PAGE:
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Steelers LB Harrison expects more of same

| Sunday, Aug. 9, 2009

A group of NFL referees visited Steelers training camp this past week to address rules changes for the upcoming season.

James Harrison asked the officials about a long-standing rule that has always been open to interpretation. The All-Pro outside linebacker specifically sought clarification on holding — and whether it is, in fact, holding when an offensive lineman effectively clothes-lines Harrison as he is rushing the quarterback.

"The ref told me if he has his arm around me, and my feet are past his feet, then it's a hold," Harrison said. "We'll see if that's called. Sometimes, they call it, sometimes, they don't. They can't catch everything."

Harrison may have made the issue somewhat of a moot point considering that little held him back in 2008. Harrison set the team's single-season sack record on the way to NFL Defensive Player of the Year honors, and his Super Bowl heroics helped the Steelers win a sixth Lombardi Trophy.

There is no reason to expect a drop-off this season by Harrison for several reasons. LaMarr Woodley's presence opposite him doesn't allow teams to constantly double- and triple-team Harrison. Also, Harrison said his weight is up while his body fat is down and that he feels physically better than he did at this time last year.

"Last year, I think I overtrained a little bit," the 6-foot, 242-pounder said. "I actually had to take a week or two off because my body wasn't acting right before (training) camp. I wasn't sleeping at night, couldn't eat right. This year, I came in and just trained all the way through."

The former undrafted free agent's work ethic and drive have never been an issue, making what he can possibly do for an encore the biggest question about Harrison with the start of the season a little more than a month away.

"Will he be as productive as he was last year• We'll see," Steelers linebackers coach Keith Butler said. "I think he should be better, and he will be better."

That is a chilling thought for offensive coordinators that have to figure out a way to solve the Steelers defense and neutralize — or at least contain — the player that wreaks the most havoc in it.

Even on a defense loaded with Pro Bowl-caliber players, Harrison stood out in 2008. That is evidenced by his winning the NFL's top award for defensive players even though he had four less sacks than Dallas outside linebacker DeMarcus Ware.

"I feel like I should have (won it)," Ware said, "but the thing is, me not being defensive player of the year last year has really motivated me even more this year to really show everybody it's not about a one-year deal."

That is exactly what Harrison showed in 2008 after making the Pro Bowl in his first season as a starter.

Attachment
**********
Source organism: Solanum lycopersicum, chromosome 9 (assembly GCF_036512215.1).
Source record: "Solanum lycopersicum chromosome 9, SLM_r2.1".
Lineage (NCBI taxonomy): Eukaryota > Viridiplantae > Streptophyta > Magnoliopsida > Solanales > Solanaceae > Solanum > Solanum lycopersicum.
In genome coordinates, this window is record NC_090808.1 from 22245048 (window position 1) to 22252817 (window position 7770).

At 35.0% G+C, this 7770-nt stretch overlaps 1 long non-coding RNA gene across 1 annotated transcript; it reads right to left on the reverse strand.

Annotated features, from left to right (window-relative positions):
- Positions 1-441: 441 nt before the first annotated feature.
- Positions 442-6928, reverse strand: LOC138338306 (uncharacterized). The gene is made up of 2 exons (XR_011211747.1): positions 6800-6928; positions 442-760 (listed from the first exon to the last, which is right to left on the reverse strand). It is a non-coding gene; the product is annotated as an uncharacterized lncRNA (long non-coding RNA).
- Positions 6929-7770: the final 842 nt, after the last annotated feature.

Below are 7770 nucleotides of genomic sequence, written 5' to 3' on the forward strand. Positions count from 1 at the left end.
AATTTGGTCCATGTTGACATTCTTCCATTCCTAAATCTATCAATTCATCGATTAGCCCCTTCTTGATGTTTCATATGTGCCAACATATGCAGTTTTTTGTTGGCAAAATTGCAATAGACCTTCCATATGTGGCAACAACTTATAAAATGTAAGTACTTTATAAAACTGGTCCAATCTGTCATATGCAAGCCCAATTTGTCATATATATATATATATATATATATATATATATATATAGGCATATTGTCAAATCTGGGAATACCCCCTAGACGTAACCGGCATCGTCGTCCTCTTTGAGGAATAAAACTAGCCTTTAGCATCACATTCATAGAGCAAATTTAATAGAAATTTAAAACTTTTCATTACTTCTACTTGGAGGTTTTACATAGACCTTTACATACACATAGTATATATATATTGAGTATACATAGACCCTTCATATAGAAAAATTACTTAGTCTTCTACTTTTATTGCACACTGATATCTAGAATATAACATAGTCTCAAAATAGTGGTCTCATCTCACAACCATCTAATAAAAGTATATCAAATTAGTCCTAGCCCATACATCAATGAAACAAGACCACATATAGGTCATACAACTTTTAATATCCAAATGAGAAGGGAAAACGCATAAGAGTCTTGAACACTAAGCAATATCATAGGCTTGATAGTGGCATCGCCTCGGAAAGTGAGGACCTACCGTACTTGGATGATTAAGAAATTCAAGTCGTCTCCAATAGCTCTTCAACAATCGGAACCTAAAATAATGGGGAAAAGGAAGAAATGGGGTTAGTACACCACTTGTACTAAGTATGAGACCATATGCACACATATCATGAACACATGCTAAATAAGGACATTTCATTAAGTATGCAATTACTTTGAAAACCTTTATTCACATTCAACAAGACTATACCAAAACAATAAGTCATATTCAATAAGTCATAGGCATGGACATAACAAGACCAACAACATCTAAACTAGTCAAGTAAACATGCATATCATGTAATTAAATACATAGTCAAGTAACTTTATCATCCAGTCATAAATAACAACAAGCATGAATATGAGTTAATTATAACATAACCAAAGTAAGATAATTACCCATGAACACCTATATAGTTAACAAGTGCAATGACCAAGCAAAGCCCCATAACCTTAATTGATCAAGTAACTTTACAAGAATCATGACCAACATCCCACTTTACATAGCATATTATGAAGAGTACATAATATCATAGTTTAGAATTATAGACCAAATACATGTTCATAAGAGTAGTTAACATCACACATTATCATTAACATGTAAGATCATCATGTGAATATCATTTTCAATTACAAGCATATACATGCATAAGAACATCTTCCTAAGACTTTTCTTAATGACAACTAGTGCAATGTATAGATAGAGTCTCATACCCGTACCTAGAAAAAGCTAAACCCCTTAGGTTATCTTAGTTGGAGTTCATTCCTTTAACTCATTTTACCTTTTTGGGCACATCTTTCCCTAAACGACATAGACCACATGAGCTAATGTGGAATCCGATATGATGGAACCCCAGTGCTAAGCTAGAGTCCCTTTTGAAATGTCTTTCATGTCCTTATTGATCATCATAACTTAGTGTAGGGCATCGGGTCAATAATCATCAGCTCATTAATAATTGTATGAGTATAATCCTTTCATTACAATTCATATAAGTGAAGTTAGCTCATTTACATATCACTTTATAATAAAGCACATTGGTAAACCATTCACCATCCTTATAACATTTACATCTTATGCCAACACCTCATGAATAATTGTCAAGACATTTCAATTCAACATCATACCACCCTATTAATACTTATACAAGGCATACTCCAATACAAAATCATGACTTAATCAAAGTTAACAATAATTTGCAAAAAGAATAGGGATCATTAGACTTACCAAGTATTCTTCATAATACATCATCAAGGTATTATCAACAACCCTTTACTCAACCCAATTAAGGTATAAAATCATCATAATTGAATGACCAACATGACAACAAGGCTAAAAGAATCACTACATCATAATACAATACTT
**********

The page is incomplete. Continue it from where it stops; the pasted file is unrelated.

He put the exclamation point on one of the top seasons ever by a Steelers defensive player with a 100-yard interception return for a touchdown in the Super Bowl. What could go down as the greatest single play in Super Bowl history could also serve as a metaphor for Harrison's career considering he took the equivalent of a 100-yard route to stardom.

Harrison got cut three times before sticking with the Steelers, and he didn't become a starter until he was 29 years old. His rise will be chronicled in the book "Never Give Up," which is due out before Thanksgiving.

"I'm very excited about what he was able to do, very thankful that he didn't give up because he opened the door for some more James Harrisons that will be behind him," San Francisco 49ers coach and Hall of Fame linebacker Mike Singletary said this past March. "Some will win, some won't. I love to see a story where a guy never gives up and continues to fight, continues to swing and continues to not let someone else tell him what he can and cannot do."

Harrison's perseverance landed him the second-richest contract ($51.175 million over six years) in Steelers' history. But Harrison getting big money during the offseason probably ranks somewhere around 92nd if not considerably lower on coach Mike Tomlin's list of concerns for the 2009 season.

"You see players get the money and the stardom he has and kind of sit back on their laurels, but he hasn't done that in training camp," Butler said. "He understands what got him here, and I'd be shocked if he didn't try to maintain it. From what I've seen in training camp, the notes he's taken in the meetings and what he's doing on the field, I'm very pleased with what's going on."

Harrison is well aware that he could have a better season in 2009 but also experience a drop in production. He said he will be anything but preoccupied with sack totals or any other statistics this season.

"If I get more sacks, less sacks, whatever it may be so be it," Harrison said. "I'm just coming in and trying to make our defense better. It's not all about the numbers."

By the numbers

Here is a numeric look at Steelers outside linebacker James Harrison:

1 — Harrison's rank among the Steelers' all-time single-season sack leaders

4 — Harrison's NFL rank in sacks this past season

13 — Fumbles Harrison forced in the past two seasons

16 — Sacks Harrison had this past season

100 — Tackles Harrison had this past season, establishing a career-high in that category

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